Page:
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Managing the risks of social media
There is no denying social media’s impact on human as well as business communications. Technology-enabled social networking is providing remarkable new ways for people to connect and forge relationships. For organisations, social media platforms offer new opportunities to engage clients and partners, build brand awareness and involve the public in interesting ways that can help extend both reach and appeal. But ill-informed or irresponsible social media usage can have severe ramifications for individuals and organisations that do not have effective social media policies in place.
The growing social
The growth and influence of online social networks is astounding. Facebook alone has racked up 1.06 billion monthly active users, 680 million mobile users and more than 50 million pages.
Twitter, the micro-blogging site, has more than 500 million total users and more than 200 million active users. These are only two out of hundreds of online communities networking people, business and interest groups.
It would be foolish for any organisation to ignore or deny the value of social media platforms as a strategic business resource. This is why companies are moving in droves to establish an online, social media presence. But many companies are only now going where their employees already are.
Employees, in their personal capacity, are likely to already have accounts with popular social media platforms. They are likely to be sharing their opinions there, in private, on a public platform.
To further complicate matters, the posts—whether it’s comments, photos or videos—are subject to the laws of the country of the service provider (typically the United States). This is why employee use of social media can be a controversial topic.
The right to express
Employers are increasingly encountering scenarios where attention is brought to an employee’s posting on a social network that can be interpreted as offensive, threatening or defamatory to the company or to co-workers.
In the US, according to a January 2013 ruling by the National Labour Relations Board, it is legal to voice negative opinions about your employer (on a personal account) if you’re speaking on behalf of a group of employees and if your intention is to improve the conditions of your job.
The ruling also includes guidelines on speech that is “offensive” or qualifies as “venting”. This kind of legal guidance is obviously helpful in informing employer social media policies.
However, since US law does not apply outside of the US, employers and employees should be mindful of the legal framework governing their social media exploits.
In the British Commonwealth, for example, a number of counties, still operate under a legal framework designed for a colonial context where the notion of free speech was seen as a threat to ruling class and to the stability of the empire. Laws on libel and defamation of character, still in effect to this day in many Commonwealth countries, are a product of that era.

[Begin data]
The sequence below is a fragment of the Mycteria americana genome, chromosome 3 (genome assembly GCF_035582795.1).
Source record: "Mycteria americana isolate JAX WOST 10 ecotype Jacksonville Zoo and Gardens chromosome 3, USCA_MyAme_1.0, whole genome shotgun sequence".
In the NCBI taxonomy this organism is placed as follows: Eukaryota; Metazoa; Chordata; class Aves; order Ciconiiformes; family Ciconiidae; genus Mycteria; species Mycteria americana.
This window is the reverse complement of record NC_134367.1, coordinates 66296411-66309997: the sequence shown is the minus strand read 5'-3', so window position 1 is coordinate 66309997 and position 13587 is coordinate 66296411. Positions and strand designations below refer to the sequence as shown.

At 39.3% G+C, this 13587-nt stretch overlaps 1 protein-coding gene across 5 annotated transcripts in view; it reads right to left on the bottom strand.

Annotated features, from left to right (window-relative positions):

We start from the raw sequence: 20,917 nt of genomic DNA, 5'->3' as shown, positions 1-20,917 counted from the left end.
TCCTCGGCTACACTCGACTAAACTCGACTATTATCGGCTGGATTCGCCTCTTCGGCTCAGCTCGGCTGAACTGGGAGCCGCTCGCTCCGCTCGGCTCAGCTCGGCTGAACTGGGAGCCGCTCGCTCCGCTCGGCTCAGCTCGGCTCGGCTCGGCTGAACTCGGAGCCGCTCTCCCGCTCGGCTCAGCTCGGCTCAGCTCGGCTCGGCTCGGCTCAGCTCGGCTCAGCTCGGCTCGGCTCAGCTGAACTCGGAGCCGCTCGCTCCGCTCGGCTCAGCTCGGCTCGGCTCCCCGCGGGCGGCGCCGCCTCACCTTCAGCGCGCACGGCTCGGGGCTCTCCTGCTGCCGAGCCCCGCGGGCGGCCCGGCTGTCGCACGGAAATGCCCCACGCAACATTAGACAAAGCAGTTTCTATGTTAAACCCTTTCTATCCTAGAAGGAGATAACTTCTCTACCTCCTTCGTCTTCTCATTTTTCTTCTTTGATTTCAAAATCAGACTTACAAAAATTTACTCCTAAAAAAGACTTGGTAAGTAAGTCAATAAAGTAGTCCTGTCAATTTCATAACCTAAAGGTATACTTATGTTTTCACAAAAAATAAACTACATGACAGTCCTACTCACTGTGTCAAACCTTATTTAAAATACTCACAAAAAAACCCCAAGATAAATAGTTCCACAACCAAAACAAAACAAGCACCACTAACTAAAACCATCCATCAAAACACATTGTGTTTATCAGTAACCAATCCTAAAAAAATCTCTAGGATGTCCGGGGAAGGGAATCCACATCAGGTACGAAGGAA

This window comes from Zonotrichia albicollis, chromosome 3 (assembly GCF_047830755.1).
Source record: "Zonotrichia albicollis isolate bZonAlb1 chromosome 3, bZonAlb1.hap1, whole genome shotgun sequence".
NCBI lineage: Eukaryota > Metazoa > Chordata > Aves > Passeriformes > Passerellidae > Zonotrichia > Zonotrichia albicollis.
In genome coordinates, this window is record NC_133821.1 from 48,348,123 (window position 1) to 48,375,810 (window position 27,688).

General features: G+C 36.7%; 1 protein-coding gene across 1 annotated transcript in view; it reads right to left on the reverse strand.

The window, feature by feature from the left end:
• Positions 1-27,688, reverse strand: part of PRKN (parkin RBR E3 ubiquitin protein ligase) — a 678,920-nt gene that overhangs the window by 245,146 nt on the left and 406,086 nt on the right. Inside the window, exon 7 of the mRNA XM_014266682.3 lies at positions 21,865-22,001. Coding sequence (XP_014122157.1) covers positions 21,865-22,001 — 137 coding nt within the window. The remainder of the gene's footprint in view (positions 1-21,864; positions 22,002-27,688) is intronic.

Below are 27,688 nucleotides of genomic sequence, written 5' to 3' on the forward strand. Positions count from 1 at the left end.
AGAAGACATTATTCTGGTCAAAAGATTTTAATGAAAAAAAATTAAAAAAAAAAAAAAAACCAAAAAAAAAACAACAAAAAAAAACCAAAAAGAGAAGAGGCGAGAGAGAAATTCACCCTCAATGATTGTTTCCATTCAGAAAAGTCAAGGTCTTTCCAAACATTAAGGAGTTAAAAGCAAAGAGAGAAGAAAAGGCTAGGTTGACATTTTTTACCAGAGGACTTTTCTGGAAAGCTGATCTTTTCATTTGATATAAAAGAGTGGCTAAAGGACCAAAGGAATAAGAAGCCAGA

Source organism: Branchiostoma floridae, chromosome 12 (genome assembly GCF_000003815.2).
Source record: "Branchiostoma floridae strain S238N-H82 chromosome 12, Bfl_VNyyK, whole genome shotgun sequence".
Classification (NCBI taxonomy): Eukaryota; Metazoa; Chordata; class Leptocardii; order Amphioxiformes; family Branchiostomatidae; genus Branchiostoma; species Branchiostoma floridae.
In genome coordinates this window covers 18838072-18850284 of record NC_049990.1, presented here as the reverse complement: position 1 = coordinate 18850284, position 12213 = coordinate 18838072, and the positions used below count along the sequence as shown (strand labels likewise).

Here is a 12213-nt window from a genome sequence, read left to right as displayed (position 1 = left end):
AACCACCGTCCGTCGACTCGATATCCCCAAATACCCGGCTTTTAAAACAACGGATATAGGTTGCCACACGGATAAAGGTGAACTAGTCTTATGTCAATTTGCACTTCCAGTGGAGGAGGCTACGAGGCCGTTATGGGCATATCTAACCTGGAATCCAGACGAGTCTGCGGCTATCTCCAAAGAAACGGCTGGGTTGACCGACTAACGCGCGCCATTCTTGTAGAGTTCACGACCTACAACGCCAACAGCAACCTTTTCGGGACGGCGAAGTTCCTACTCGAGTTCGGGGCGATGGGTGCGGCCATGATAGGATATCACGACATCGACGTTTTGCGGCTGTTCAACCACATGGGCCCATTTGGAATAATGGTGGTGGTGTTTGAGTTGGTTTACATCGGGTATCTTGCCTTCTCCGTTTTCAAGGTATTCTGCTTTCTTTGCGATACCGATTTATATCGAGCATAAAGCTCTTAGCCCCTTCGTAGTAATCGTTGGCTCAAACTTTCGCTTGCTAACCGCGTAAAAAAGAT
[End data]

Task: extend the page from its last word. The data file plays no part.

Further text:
This is one reason why social media platforms are proving to be especially popular in countries where there is limited freedom of expression. Social media platforms provide a global outlet for personal expression.
The social media platforms themselves are amoral. How they are ultimately used, however, hinge on an individual’s regard for others. This is why social media expressions are a useful pointer to the wider state of a society.
So, in organisations or in societies where individuals perceive their opinions will not be heeded, social networks represent a powerful, empowering—though potentially damaging—outlet of expression. If employees perceive that avenues for safe expression or fair redress do not exist in-house, social media presents a ready alternative.
Leadership, not technology
But how do you proceed in the absence of legal guidelines? What should your social media policy say and do? That ultimately will depend on your organisation’s particular needs and its values system.
As organisations make efforts to navigate the choppy waters of online social media management, a corporate social media policy can act as an effective rudder. But, beyond policy, an informed leadership perspective is even more important to guiding employers toward more progressive, open-minded approaches to social media.
The extent to which employers value employee and customer views, even when contradictory to current corporate positions, will always be reflected in corporate communications policy and practice. A mature leadership approach can dictate how effectively technology is leveraged for the corporate good and can even help inform wider industry labour policies.
Employers should communicate their expectations clearly to employees. At the same time, employees’ rights to express themselves should not be unfairly limited. If there is imbalance in this equation, no one wins.
Organisations should use social media policies to help guide their employees into habits of using social networks responsibly. Companies can offer social media training programmes to encourage employers to use the technology in positive, beneficial ways, while making clear the appropriate limits of that use.
In an increasingly interconnected world, a well thought out social media policy can be a strategic tool in mitigating risk for both the employer and the employee.
However, without a clear policy and a corporate culture that encourages meaningful dialogue, the risks of social media become far more ominous than the benefits.
Bevil Wooding is the chief knowledge officer of Congress WBN, a values-based, international non-profit organisation and an Internet strategist with US-based Packet Clearing House. Follow on Twitter: @bevilwooding or at: facebook.com/bevilwooding or contact via e-mail at: [email protected]
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